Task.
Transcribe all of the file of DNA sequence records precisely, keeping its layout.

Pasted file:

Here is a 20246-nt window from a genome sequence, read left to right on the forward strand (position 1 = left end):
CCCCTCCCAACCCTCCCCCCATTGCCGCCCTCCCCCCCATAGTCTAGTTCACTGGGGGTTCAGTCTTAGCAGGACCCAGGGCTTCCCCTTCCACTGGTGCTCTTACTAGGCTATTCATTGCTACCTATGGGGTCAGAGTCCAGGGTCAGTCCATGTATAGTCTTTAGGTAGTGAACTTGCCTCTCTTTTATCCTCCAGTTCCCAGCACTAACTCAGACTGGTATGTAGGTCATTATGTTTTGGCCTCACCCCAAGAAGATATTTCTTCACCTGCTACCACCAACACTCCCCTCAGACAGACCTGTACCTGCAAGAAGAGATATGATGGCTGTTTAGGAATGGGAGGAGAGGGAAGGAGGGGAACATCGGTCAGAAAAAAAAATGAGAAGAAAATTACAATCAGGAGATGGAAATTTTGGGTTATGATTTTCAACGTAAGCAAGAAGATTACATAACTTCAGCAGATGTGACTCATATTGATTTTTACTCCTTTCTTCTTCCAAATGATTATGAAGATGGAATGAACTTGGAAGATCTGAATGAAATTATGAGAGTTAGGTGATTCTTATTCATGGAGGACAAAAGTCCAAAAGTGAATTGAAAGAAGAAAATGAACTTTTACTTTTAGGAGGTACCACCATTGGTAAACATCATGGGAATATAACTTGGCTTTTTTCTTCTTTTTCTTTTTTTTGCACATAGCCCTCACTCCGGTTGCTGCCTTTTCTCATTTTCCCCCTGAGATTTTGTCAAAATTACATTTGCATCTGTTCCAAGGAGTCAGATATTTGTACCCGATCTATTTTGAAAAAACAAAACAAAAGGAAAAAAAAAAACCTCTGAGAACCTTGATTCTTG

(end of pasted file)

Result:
Here is a 20246-nt window from a genome sequence, read left to right on the forward strand (position 1 = left end):
CCCCTCCCAACCCTCCCCCCATTGCCGCCCTCCCCCCCATAGTCTAGTTCACTGGGGGTTCAGTCTTAGCAGGACCCAGGGCTTCCCCTTCCACTGGTGCTCTTACTAGGCTATTCATTGCTACCTATGGGGTCAGAGTCCAGGGTCAGTCCATGTATAGTCTTTAGGTAGTGAACTTGCCTCTCTTTTATCCTCCAGTTCCCAGCACTAACTCAGACTGGTATGTAGGTCATTATGTTTTGGCCTCACCCCAAGAAGATATTTCTTCACCTGCTACCACCAACACTCCCCTCAGACAGACCTGTACCTGCAAGAAGAGATATGATGGCTGTTTAGGAATGGGAGGAGAGGGAAGGAGGGGAACATCGGTCAGAAAAAAAAATGAGAAGAAAATTACAATCAGGAGATGGAAATTTTGGGTTATGATTTTCAACGTAAGCAAGAAGATTACATAACTTCAGCAGATGTGACTCATATTGATTTTTACTCCTTTCTTCTTCCAAATGATTATGAAGATGGAATGAACTTGGAAGATCTGAATGAAATTATGAGAGTTAGGTGATTCTTATTCATGGAGGACAAAAGTCCAAAAGTGAATTGAAAGAAGAAAATGAACTTTTACTTTTAGGAGGTACCACCATTGGTAAACATCATGGGAATATAACTTGGCTTTTTTCTTCTTTTTCTTTTTTTTGCACATAGCCCTCACTCCGGTTGCTGCCTTTTCTCATTTTCCCCCTGAGATTTTGTCAAAATTACATTTGCATCTGTTCCAAGGAGTCAGATATTTGTACCCGATCTATTTTGAAAAAACAAAACAAAAGGAAAAAAAAAAACCTCTGAGAACCTTGATTCTTG